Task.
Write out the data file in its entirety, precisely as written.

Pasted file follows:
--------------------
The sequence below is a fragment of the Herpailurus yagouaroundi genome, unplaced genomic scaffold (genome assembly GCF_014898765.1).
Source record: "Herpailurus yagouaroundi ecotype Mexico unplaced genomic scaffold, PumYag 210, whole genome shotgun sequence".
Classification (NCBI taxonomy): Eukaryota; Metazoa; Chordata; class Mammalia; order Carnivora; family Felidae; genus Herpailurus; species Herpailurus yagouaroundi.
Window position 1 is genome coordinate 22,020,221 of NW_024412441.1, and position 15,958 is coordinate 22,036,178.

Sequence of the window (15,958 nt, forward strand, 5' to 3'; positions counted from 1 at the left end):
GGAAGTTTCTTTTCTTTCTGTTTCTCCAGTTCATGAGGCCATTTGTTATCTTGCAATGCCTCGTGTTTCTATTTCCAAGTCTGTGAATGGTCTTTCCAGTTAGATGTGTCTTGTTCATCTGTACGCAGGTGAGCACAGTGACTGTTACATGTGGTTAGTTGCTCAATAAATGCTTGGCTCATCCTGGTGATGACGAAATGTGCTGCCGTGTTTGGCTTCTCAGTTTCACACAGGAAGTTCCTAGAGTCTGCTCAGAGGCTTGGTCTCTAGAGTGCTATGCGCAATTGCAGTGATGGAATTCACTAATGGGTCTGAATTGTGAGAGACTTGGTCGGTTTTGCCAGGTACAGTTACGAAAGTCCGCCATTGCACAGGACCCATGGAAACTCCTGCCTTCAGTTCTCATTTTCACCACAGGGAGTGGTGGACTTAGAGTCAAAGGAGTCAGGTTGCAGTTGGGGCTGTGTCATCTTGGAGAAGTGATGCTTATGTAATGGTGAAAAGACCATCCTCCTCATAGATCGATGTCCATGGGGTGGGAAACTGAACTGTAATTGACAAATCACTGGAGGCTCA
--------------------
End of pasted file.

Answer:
The sequence below is a fragment of the Herpailurus yagouaroundi genome, unplaced genomic scaffold (genome assembly GCF_014898765.1).
Source record: "Herpailurus yagouaroundi ecotype Mexico unplaced genomic scaffold, PumYag 210, whole genome shotgun sequence".
Classification (NCBI taxonomy): Eukaryota; Metazoa; Chordata; class Mammalia; order Carnivora; family Felidae; genus Herpailurus; species Herpailurus yagouaroundi.
Window position 1 is genome coordinate 22,020,221 of NW_024412441.1, and position 15,958 is coordinate 22,036,178.

Sequence of the window (15,958 nt, forward strand, 5' to 3'; positions counted from 1 at the left end):
GGAAGTTTCTTTTCTTTCTGTTTCTCCAGTTCATGAGGCCATTTGTTATCTTGCAATGCCTCGTGTTTCTATTTCCAAGTCTGTGAATGGTCTTTCCAGTTAGATGTGTCTTGTTCATCTGTACGCAGGTGAGCACAGTGACTGTTACATGTGGTTAGTTGCTCAATAAATGCTTGGCTCATCCTGGTGATGACGAAATGTGCTGCCGTGTTTGGCTTCTCAGTTTCACACAGGAAGTTCCTAGAGTCTGCTCAGAGGCTTGGTCTCTAGAGTGCTATGCGCAATTGCAGTGATGGAATTCACTAATGGGTCTGAATTGTGAGAGACTTGGTCGGTTTTGCCAGGTACAGTTACGAAAGTCCGCCATTGCACAGGACCCATGGAAACTCCTGCCTTCAGTTCTCATTTTCACCACAGGGAGTGGTGGACTTAGAGTCAAAGGAGTCAGGTTGCAGTTGGGGCTGTGTCATCTTGGAGAAGTGATGCTTATGTAATGGTGAAAAGACCATCCTCCTCATAGATCGATGTCCATGGGGTGGGAAACTGAACTGTAATTGACAAATCACTGGAGGCTCA